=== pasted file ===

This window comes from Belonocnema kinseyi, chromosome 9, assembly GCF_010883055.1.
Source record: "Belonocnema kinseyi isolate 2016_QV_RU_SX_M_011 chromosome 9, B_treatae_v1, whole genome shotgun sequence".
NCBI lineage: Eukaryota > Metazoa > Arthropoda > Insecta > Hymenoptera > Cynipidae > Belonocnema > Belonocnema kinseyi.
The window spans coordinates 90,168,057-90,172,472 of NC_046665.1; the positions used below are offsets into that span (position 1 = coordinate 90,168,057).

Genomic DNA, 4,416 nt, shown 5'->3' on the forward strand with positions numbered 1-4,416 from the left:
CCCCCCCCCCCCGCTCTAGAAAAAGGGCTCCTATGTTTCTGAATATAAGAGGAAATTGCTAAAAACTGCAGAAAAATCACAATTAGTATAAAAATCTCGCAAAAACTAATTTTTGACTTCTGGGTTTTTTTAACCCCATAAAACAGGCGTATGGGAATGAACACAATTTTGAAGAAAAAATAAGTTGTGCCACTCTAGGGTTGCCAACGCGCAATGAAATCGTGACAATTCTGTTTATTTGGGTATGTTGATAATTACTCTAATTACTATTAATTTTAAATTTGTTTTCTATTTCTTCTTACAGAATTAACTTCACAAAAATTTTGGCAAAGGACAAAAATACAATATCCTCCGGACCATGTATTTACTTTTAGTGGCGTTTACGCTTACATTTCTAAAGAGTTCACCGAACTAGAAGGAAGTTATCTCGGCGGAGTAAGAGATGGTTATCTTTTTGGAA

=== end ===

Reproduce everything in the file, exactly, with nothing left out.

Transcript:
This window comes from Belonocnema kinseyi, chromosome 9, assembly GCF_010883055.1.
Source record: "Belonocnema kinseyi isolate 2016_QV_RU_SX_M_011 chromosome 9, B_treatae_v1, whole genome shotgun sequence".
NCBI lineage: Eukaryota > Metazoa > Arthropoda > Insecta > Hymenoptera > Cynipidae > Belonocnema > Belonocnema kinseyi.
The window spans coordinates 90,168,057-90,172,472 of NC_046665.1; the positions used below are offsets into that span (position 1 = coordinate 90,168,057).

Genomic DNA, 4,416 nt, shown 5'->3' on the forward strand with positions numbered 1-4,416 from the left:
CCCCCCCCCCCCGCTCTAGAAAAAGGGCTCCTATGTTTCTGAATATAAGAGGAAATTGCTAAAAACTGCAGAAAAATCACAATTAGTATAAAAATCTCGCAAAAACTAATTTTTGACTTCTGGGTTTTTTTAACCCCATAAAACAGGCGTATGGGAATGAACACAATTTTGAAGAAAAAATAAGTTGTGCCACTCTAGGGTTGCCAACGCGCAATGAAATCGTGACAATTCTGTTTATTTGGGTATGTTGATAATTACTCTAATTACTATTAATTTTAAATTTGTTTTCTATTTCTTCTTACAGAATTAACTTCACAAAAATTTTGGCAAAGGACAAAAATACAATATCCTCCGGACCATGTATTTACTTTTAGTGGCGTTTACGCTTACATTTCTAAAGAGTTCACCGAACTAGAAGGAAGTTATCTCGGCGGAGTAAGAGATGGTTATCTTTTTGGAA